Everyone – or nearly everyone – has read a poem or two in their lives. Some of us may have even written one. Picture your angsty teenage reflection toiling over a line about the hunky high school football star or the unfairness of an allowance reduction by the despotic leaders of your family circle.
Poetry is cathartic. It releases the primal feelings of love and hatred, loneliness, poverty, desperation – all the feelings that come very naturally with being human and all the situations that we sometimes fail so gloriously to articulate. Spoken words have even greater power; thrusting-out the emotions that lie two dimensionally on a page.
Pittsburgh is home to some amazing poetry slammers. These are men and women who serenade us with the same passion, the same intensity that forced their pens to move. Slam poetry is performance poetry, and some refer to it as three-dimensional poetry. The participants get to experience the feelings in the moment by hearing the words spoken with the same unadulterated passion the poet felt at the moment they were drawn write.
Coraopolis is the newest home to one of these poetry slams. Financially sponsored and organized by Christopher and Tiffany Myler, who are the owners of a local holistic healing business, Raion Zou Holistic Healing, the Coraopolis Poetry Slam came to life on January 13th. Some people may ask how you make the connection between the business and the poetry slam. To Christopher Myler, who spent his formidable years slamming around Pittsburgh, the connection is simple – anything that allows us to express ourselves, who we are, and how we feel in the present moment is healing.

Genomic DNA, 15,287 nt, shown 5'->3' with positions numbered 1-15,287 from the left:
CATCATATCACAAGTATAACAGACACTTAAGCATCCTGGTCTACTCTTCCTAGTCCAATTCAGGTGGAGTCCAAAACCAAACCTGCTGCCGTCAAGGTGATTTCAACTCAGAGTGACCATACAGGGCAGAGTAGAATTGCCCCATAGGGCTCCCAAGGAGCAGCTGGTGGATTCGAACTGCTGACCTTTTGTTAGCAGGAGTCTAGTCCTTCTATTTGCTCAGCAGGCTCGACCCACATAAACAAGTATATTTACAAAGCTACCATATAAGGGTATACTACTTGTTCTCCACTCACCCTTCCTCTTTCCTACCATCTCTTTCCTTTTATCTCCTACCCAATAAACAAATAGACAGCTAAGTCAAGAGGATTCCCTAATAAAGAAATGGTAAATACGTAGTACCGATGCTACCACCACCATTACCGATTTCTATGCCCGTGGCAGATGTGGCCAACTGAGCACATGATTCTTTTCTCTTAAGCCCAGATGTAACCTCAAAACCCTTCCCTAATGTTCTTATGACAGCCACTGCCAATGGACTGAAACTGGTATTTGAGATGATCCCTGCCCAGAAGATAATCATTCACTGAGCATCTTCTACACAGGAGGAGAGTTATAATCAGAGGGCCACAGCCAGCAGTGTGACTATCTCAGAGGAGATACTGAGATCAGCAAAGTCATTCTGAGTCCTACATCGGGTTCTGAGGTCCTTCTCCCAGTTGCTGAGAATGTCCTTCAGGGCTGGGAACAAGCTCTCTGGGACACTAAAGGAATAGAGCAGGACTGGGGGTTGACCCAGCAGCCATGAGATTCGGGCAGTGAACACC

The rules are simple: all poets must bring three original poems. Being a competition, it is a three round elimination. Judges are selected randomly from the audience, and poets are scored on a 0 – 30 basis founded in how the poem moves each judge. The mean of each score is used to determine who advances to the next round. In the final elimination round, the poet with the highest score wins a cash prize.
The Coraopolis Poetry Slam has attracted the attention of slammers from all over the Pittsburgh area, and as far as Uniontown, PA. It is hosted by Andy Theobald, owner of Anchor Anvil Coffee Bar in Coraopolis. Anchor Anvil was proud to be the host site for the poetry slams. The Coraopolis Poetry Slam occurs on a bi-monthly basis, and it is free and open to the public.
The next slam is June 23rd beginning at noon, and sign-ups are open. If you wish to participate or observe, for more information, click here.